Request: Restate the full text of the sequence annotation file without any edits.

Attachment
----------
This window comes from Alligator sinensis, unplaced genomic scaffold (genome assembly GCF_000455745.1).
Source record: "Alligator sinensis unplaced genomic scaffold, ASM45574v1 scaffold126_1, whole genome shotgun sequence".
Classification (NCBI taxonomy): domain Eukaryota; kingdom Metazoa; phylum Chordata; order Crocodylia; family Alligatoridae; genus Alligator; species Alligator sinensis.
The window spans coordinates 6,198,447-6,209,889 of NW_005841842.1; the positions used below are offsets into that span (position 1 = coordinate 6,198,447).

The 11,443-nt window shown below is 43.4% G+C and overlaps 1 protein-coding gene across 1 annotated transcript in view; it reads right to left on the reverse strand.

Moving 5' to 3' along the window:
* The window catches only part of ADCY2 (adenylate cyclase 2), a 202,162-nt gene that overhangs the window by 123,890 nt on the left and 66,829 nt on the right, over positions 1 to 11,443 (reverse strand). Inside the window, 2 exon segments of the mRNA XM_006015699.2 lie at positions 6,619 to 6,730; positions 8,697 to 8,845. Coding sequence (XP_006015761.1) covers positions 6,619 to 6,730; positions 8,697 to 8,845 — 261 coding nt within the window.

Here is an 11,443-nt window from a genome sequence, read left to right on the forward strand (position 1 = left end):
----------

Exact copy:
This window comes from Alligator sinensis, unplaced genomic scaffold (genome assembly GCF_000455745.1).
Source record: "Alligator sinensis unplaced genomic scaffold, ASM45574v1 scaffold126_1, whole genome shotgun sequence".
Classification (NCBI taxonomy): domain Eukaryota; kingdom Metazoa; phylum Chordata; order Crocodylia; family Alligatoridae; genus Alligator; species Alligator sinensis.
The window spans coordinates 6,198,447-6,209,889 of NW_005841842.1; the positions used below are offsets into that span (position 1 = coordinate 6,198,447).

The 11,443-nt window shown below is 43.4% G+C and overlaps 1 protein-coding gene across 1 annotated transcript in view; it reads right to left on the reverse strand.

Moving 5' to 3' along the window:
* The window catches only part of ADCY2 (adenylate cyclase 2), a 202,162-nt gene that overhangs the window by 123,890 nt on the left and 66,829 nt on the right, over positions 1 to 11,443 (reverse strand). Inside the window, 2 exon segments of the mRNA XM_006015699.2 lie at positions 6,619 to 6,730; positions 8,697 to 8,845. Coding sequence (XP_006015761.1) covers positions 6,619 to 6,730; positions 8,697 to 8,845 — 261 coding nt within the window.

Here is an 11,443-nt window from a genome sequence, read left to right on the forward strand (position 1 = left end):